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Business trends

Japan's investment in Vietnam plummets while Suga seeks closer ties

South Korea and China fill gap left by 40% drop this year

Japanese Prime Minister Yoshihide Suga, center left, and his Vietnamese counterpart Nguyen Xuan Phuc feed the fish by a pond at the presidential palace compound in Hanoi on Oct. 19.   © Pool via Reuters

HANOI -- Japan, once the largest source of corporate investment in Vietnam, has fallen to fourth place for the first nine months of 2020, overtaken by more agile rivals from South Korea and China.

Approved foreign direct investment by Japanese companies dropped 43% on the year for that period. While Japan ranks second in cumulative investment, and topped the annual list in 2017 and 2018, it sank to fourth place for 2019.

"As far as I can see, it doesn't look like any large-scale investments by Japanese companies are on the cards going forward, either," said an executive at a Japanese general contractor.

The decline comes even as Japan has striven to forge closer diplomatic ties with Vietnam. Prime Minister Yoshihide Suga chose the Southeast Asian nation for his first official trip this week, and his administration has set up a subsidy program to encourage Japanese companies to diversify their supply networks into the region.

The coronavirus pandemic has hit corporate investment in Vietnam more broadly, with total investment by foreign companies for the nine months through September slumping 19% on the year to $21.2 billion, but Japan's drop-off far exceeded the average. New Japanese investment alone plunged 70%, putting the country in sixth place behind Taiwan and Hong Kong.

Meanwhile, China has gained ground, with investment by Chinese companies picking up since around 2015.

The country jumped into the lead both in new spending and in expanded investment in the first half of 2019, and sits in third place overall in 2020. Chinese companies are believed to channel money into Vietnam through Singapore and Hong Kong as well.

South Korea remains the largest source of corporate investment in Vietnam to date.

Samsung Electronics began making mobile phones in northern Vietnam in 2009 and now operates two massive smartphone factories in the country. Compatriot LG Electronics has shifted production to Vietnam from its home country. South Korean companies are making headway in the country's hotel and retail sectors as well.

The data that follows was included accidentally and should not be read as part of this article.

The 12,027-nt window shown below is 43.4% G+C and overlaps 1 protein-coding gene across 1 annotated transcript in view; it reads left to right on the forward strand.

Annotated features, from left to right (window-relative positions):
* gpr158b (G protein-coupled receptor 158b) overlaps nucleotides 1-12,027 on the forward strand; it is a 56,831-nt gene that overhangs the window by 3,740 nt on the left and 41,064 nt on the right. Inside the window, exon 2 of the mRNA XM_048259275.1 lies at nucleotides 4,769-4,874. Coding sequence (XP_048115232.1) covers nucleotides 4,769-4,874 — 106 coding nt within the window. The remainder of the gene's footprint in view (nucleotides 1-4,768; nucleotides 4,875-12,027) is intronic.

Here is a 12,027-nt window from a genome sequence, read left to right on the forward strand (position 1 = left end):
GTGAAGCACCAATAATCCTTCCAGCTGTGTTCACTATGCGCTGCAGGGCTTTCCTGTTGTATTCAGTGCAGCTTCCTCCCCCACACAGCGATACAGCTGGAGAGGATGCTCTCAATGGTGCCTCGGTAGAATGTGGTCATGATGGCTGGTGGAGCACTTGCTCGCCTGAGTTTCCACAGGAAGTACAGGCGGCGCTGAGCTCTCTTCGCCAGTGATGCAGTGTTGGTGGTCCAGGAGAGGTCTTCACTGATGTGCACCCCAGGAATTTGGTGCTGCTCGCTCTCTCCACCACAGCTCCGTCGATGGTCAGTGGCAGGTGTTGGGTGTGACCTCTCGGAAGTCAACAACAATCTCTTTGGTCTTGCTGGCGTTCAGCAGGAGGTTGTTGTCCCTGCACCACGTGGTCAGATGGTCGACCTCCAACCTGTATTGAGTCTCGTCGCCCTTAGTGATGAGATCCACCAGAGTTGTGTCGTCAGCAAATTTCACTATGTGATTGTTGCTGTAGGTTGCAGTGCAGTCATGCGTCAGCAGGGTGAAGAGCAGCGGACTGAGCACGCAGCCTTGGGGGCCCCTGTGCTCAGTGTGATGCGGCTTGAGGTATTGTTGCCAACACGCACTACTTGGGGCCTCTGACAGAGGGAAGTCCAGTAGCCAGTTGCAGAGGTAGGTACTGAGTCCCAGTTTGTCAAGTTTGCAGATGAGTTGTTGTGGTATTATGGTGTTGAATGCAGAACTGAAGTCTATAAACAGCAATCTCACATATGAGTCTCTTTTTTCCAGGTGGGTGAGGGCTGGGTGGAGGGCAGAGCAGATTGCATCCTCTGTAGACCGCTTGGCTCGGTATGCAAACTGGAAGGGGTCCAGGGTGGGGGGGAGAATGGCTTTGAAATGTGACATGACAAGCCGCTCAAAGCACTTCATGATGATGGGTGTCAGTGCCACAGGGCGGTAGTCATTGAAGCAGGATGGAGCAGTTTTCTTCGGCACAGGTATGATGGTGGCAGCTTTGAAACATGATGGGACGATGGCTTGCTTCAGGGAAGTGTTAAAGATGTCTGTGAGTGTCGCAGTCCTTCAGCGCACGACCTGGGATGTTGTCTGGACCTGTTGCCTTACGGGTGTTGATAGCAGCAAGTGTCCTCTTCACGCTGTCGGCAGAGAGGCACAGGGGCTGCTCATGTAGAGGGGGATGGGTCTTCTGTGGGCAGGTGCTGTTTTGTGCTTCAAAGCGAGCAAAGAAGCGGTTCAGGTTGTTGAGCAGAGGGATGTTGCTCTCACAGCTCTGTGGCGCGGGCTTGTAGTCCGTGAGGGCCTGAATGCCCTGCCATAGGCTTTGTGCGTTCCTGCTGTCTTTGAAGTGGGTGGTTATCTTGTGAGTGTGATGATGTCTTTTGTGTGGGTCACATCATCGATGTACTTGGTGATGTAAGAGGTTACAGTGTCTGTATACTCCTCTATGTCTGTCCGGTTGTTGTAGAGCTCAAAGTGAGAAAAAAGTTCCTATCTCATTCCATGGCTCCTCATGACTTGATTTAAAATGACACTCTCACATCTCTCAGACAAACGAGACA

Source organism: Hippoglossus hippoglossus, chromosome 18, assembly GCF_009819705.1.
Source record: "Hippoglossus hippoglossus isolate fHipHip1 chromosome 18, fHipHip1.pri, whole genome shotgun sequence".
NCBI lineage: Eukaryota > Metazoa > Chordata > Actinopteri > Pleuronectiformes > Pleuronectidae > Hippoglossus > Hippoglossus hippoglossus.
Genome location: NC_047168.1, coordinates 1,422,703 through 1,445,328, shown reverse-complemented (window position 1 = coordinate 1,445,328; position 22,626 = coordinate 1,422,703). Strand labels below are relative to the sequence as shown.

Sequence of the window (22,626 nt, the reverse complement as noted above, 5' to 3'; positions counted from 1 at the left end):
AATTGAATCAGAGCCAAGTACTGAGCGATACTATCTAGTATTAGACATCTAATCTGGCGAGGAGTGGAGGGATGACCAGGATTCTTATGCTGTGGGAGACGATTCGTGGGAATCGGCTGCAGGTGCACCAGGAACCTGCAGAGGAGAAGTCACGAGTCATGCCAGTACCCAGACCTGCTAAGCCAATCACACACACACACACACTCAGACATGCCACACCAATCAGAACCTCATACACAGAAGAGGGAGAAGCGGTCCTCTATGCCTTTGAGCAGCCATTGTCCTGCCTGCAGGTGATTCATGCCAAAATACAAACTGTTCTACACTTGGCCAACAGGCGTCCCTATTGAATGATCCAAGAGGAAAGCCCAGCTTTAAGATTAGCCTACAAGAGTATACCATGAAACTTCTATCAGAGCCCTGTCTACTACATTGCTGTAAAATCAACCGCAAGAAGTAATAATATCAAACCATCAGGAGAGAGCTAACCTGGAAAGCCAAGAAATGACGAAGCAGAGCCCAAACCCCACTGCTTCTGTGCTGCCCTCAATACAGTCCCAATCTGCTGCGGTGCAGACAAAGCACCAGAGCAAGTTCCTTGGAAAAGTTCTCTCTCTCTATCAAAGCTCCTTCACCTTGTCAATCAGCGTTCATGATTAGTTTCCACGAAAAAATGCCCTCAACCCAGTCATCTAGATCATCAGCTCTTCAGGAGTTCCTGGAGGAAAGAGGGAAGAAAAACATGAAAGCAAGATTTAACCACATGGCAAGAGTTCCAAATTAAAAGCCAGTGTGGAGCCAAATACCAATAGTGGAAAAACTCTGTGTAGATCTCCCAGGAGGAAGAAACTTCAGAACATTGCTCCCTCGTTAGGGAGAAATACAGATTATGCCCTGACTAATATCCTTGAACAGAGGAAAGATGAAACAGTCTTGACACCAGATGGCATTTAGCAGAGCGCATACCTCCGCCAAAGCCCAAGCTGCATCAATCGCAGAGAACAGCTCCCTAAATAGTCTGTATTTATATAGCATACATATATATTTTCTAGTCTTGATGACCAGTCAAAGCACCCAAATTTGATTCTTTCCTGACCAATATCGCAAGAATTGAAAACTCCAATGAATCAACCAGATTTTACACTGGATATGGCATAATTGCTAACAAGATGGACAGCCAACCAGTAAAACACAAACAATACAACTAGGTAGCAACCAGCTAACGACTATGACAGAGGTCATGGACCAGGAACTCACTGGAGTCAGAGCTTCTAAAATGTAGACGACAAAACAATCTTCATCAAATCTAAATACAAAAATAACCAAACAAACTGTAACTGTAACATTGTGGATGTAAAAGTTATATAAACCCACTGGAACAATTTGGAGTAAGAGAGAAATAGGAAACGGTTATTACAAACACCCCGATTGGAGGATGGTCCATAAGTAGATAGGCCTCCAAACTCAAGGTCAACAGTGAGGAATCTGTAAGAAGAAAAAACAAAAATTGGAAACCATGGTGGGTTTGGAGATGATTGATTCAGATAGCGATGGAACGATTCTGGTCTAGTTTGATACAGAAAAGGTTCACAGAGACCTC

A bus transports employees to a Samsung factory in Thai Nguyen province, north of Hanoi, in Vietnam.   © Reuters

About 200,000 South Korean workers are believed to be based in Vietnam, 10 times the comparable figure for Japan. Ho Chi Minh City is home to a sizable "Koreatown" with a high concentration of expats.

In light of these developments, the Vietnamese government has been cozying up to South Korea over Japan.

In late July, Vietnamese Prime Minister Nguyen Xuan Phuc invited the South Korean ambassador to Vietnam, as well as executives from Samsung and other South Korean corporations, for a dialogue. "South Korea is the largest investor in Vietnam, and we want to create favorable conditions for investment," he said.

Vietnam did not hold a similar dialogue with Japan until over a month later. It also resumed business travel and passenger flights with South Korea before Japan.

"To be honest, we want to work with Japanese companies but they make decisions too slowly," said one Vietnamese chief executive. The local heads of Japanese corporations tend to have little authority on big decisions, which, combined with difficulty traveling to and from their Japanese headquarters amid the pandemic, have caused them to fall behind their South Korean and Chinese rivals.

Companies from around the world are considering shifting their supply chains to Vietnam from China amid Beijing's growing tensions with Washington. While the Vietnamese government rolled out the red carpet for Suga, "Japan is slipping in terms of relative economic importance," said an executive from a Japanese trading house.

Speedier decisions could be the answer to reversing this trend.

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